You guessed it, I am the holding pattern. Status quo? Yes please! Change? Yikes, no way! I seem to be my own worst enemy. I am living in this middle ground that isn't really living. I'm just sort of waiting, but for what, I don't know. I've been doing this for so long now, that it is all I know. I am stuck in my own story. Half of me is methodically working on getting unstuck, and the other half is feverishly putting on the brakes and holding on for dear life. I am at odds with myself. Fear is running my show.
I have spent years trying to figure out just who I am, and time after time have come up empty handed. I feel like a blank canvas that is being wasted. No masterpiece is being created. Instead, the space is being filled with scribbled out do-overs, well meaning to-do lists, missed opportunities and false images of what I think I SHOULD be. Precious time wasted...posturing and people pleasing, but not being me.
Time to stop the madness and put an end to my journey/quest/search to 'find' myself. A-hem, I'm right here by the way. I have the sole authority and responsibility toCREATE who I choose to be. This is purposeful stuff, nothing is floating out there somewhere waiting to be discovered. It is all right here, WITHIN me, waiting for me to tap in and start the show.
It is time to break free of my story and create a new one. I need to start answering the 'What if?' questions.
What if I have to go back to work? SO WHAT?
Seriously, millions of people do it everyday and live to tell about it. My world has become a tiny little bubble and breaking out of it would be good for me. Financial security is NOT overrated.
What if we have to sell our house? SO WHAT?
Downsizing is not a character flaw. I can make a home out of a cardboard box if I have to. I'm good at stuff like that. My family under one roof = HOME. Period.
What if my writing projects never take off? SO WHAT?
I have enjoyed every moment of these projects and experienced clarity and confidence in myself. Writing is cleansing for me...sort of like free therapy, and who would pass that up? Most importantly I need to remember who I am doing this for anyway. Oh yeah...ME.
So is being a failure better than living in the unknown? Uh, yeah. Trying is living, and the alternative is the holding pattern where nothing happens. I'm tired of waiting for my life to happen TO me, I'm ready to join the ranks of those that MAKE things happen. Of course I'm still afraid, it's just that now I'm ready. Ready for a challenge and change. Ready to embrace the unknown instead of obsessing about it yet avoiding it at the same time.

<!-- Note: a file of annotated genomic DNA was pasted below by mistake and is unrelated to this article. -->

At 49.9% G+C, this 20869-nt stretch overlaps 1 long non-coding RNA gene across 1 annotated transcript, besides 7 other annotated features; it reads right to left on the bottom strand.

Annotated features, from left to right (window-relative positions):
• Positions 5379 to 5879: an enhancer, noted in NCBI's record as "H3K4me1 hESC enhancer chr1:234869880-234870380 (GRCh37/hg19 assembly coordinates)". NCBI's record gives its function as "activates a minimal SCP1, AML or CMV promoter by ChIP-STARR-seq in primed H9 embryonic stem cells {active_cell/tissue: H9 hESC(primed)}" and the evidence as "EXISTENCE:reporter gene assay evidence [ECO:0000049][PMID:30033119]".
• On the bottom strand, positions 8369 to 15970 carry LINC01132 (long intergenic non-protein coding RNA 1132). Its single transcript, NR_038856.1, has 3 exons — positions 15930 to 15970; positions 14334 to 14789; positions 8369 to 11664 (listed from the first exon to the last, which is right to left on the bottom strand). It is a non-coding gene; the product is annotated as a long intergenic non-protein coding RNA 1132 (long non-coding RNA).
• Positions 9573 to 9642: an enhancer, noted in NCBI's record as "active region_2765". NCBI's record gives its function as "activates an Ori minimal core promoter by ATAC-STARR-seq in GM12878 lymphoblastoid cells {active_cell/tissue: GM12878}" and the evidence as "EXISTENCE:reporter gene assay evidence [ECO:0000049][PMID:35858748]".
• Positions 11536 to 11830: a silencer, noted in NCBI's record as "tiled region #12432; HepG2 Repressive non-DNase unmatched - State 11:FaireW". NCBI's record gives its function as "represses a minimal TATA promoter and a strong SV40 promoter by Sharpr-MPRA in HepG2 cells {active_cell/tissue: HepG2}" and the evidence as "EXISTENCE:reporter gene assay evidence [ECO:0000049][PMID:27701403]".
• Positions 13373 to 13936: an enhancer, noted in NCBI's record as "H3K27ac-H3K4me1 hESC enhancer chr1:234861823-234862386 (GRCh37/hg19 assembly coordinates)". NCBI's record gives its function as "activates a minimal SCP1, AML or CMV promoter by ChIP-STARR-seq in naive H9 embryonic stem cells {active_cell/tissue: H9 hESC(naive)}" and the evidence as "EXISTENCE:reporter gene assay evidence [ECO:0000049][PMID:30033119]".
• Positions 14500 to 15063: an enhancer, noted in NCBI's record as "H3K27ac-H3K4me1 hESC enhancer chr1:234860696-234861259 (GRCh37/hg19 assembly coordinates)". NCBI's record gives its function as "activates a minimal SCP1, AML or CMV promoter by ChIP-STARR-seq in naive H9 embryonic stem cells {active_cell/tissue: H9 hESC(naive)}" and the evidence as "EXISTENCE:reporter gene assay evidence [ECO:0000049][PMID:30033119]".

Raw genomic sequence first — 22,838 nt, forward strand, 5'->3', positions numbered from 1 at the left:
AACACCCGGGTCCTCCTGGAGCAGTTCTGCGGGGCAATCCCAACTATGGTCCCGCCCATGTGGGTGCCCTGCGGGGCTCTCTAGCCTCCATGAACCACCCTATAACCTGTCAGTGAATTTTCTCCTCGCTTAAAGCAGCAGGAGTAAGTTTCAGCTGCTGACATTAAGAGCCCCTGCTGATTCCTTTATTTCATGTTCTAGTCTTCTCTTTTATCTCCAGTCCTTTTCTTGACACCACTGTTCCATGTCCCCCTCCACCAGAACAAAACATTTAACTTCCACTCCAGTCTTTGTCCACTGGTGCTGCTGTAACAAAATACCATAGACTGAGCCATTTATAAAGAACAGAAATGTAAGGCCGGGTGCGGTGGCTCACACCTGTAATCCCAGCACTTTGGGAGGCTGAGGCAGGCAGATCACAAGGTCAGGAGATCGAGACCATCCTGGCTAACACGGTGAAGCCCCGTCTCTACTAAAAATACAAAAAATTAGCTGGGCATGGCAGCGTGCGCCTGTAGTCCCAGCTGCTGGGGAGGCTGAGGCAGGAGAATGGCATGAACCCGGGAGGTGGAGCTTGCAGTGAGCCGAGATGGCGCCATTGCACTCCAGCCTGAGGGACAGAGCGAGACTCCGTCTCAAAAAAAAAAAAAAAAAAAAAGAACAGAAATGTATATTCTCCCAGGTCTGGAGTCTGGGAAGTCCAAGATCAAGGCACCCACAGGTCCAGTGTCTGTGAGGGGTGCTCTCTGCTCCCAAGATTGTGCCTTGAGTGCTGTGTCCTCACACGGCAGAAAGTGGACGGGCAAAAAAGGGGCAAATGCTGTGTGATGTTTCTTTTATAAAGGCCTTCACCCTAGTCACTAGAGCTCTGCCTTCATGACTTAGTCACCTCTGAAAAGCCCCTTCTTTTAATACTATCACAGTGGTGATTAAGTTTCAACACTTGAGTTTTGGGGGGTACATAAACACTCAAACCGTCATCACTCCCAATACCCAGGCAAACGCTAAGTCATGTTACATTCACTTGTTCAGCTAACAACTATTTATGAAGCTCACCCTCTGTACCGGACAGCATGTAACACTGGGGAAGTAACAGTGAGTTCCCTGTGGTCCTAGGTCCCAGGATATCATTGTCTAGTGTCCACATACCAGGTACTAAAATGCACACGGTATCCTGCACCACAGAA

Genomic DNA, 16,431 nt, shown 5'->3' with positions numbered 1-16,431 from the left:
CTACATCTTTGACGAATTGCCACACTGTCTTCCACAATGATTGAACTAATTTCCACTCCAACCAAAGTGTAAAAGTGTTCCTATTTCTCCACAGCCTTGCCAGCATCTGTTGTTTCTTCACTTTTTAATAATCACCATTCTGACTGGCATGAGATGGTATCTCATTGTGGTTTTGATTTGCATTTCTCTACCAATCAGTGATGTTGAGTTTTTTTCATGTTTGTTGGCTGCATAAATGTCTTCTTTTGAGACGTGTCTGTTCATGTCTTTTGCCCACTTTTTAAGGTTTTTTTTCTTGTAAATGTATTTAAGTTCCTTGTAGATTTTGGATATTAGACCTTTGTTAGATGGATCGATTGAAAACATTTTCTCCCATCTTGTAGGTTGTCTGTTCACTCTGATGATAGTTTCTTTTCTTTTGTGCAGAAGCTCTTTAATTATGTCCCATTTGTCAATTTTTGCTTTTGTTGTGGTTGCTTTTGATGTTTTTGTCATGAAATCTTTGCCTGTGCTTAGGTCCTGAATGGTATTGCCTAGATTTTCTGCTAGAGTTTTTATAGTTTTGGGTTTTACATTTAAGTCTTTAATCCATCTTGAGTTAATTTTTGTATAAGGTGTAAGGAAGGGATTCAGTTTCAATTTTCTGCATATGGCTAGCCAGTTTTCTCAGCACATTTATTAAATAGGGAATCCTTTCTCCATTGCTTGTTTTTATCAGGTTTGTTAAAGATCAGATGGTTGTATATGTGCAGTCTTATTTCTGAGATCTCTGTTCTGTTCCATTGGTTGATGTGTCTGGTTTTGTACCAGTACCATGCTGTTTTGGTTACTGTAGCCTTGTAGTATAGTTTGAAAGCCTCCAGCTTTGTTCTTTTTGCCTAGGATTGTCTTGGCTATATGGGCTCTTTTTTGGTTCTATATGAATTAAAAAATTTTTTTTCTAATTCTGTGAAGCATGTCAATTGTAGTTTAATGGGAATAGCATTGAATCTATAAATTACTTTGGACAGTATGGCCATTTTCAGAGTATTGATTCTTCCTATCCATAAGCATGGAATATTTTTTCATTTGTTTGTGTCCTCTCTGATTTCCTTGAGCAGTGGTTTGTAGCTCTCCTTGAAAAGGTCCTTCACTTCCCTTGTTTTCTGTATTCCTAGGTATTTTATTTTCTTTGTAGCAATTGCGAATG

Remembering though, that Rome wasn't built in a day is key. This is a process of baby steps interspersed with some calculated leaps. There is a fabulous Theodore Roosevelt quote that resonated deep in my core. Before I share it, be it known that normally I am a sharer of quotes from inane things like bad movies, cheesy sitcoms ('We were on a break!') and pop songs, NOT quotes from past presidents. So you know this is going to be good. Prepare yourself.
"It is not the critic who counts; not the man who points out how the strong man stumbles, or where the doer of deeds could have done them better. The credit belongs to the man who is actually in the arena, whose face is marred by dust and sweat and blood; who strives valiantly; who errs, ...who at the best knows in the end the triumph of high achievement, and who at the worst, if he fails, at least fails while daring greatly, so that his place shall never be with those cold and timid souls who neither know victory nor defeat."
Wow. Teddy and I could have been friends. This says it all...the ones that make the effort are worthy of credit, EVEN IF THEY FAIL. And guess what? They will. I will, you will, we all will. Success wouldn't exist if there was no failure. And I love that he references the middle place, it is strangely validating, mainly because I have spent so much time there. But I refuse to be that middle person anymore, I'm hungry for the victory but i'm also ready for the defeat too. Mainly, I want to be in that arena.
I want to kick the unknown in the you know what, knock it to the ground and march my way into my wondrous future...flaws, fails and all.
No more holding pattern, I'm ready to fly.